Sub-Saharan Africa is among the regions with the most promising economies. An analysis by The Economist has shown that six of the world's ten fastest-growing economies between 1990 and 2010 were in SSA. Most economies in the region are projected to continue to grow substantially. The potential for economic prosperity is, in part, due to abundant mineral resources, direct foreign investment from the West, and increasingly, from China. Not only is SSA a major world exporter of gold, uranium, iron ore, copper, bauxite, manganese chrome, and vanadium, but its recent discoveries of large deposits of gas and oil have shown significant prospects for the region's economic development, if these resources and the resulting revenue are properly managed and invested. About 30 percent of all new oil and gas fields have been discovered in SSA, which includes discoveries of large deposits of natural gas in Mozambique and Tanzania, and new oil fields in Niger, Ghana, Uganda, and Kenya.

Persistent challenges threaten progress

The first challenge that threatens SSA's capacity to benefit from the demographic dividend is its high fertility rate. SSA's fertility rate of 5.1 children per woman is double the global average of 2.4 children. In some countries, such as Niger and Uganda, the average number of births is as high as 7 children per woman. The rapid population growth that results from this high fertility exerts pressure on natural resources, undermines the preservation of natural resources, and the capacity of communities and countries to adapt to the effects of climate change. In particular, the region's over-dependence on an agriculture-based economy makes it uniquely vulnerable to the increasingly unpredictable weather patterns caused by climate change. These challenges undermine investment in human capital development, which is essential in order for the region to harness the demographic dividend.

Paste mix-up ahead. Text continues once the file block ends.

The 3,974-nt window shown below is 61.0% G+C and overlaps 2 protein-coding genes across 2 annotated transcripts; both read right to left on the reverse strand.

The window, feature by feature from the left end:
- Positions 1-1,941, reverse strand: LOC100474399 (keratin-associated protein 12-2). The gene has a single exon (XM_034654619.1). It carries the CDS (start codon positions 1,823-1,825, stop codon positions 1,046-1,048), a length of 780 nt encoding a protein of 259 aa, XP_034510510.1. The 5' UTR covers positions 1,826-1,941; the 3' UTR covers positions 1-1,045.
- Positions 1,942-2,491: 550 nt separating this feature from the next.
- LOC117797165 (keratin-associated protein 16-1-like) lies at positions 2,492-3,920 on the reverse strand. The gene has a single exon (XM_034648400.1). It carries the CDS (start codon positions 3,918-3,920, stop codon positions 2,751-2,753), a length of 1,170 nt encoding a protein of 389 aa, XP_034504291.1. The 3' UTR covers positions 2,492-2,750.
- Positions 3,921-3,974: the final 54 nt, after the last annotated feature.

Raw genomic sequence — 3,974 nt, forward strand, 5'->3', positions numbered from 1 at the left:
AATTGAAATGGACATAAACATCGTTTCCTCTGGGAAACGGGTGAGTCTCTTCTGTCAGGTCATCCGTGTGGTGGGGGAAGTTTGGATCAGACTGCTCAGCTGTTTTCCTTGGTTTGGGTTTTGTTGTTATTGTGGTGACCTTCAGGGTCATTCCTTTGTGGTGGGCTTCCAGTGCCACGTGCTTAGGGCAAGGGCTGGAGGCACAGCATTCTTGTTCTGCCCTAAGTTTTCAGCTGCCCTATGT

Other challenges that can potentially derail Africa's chances of seizing the demographic dividend are poor governance, political instability, and corruption. Improving governance and accountability will go a long way in increasing resources for developing human capital and the provision of infrastructure that is necessary in building strong economies.  Furthermore, this will help attract and retain foreign investment.

Finally, African economies have not been creating enough jobs for the growing labor force, resulting in high levels of unemployment and underemployment, particularly among young adults. Experience from the Arab Spring demonstrates the nature of turmoil and instability that countries in SSA are likely to experience if declines in fertility and a growing labor force are not be accompanied by reforms that will create fast growing and job-creating economies.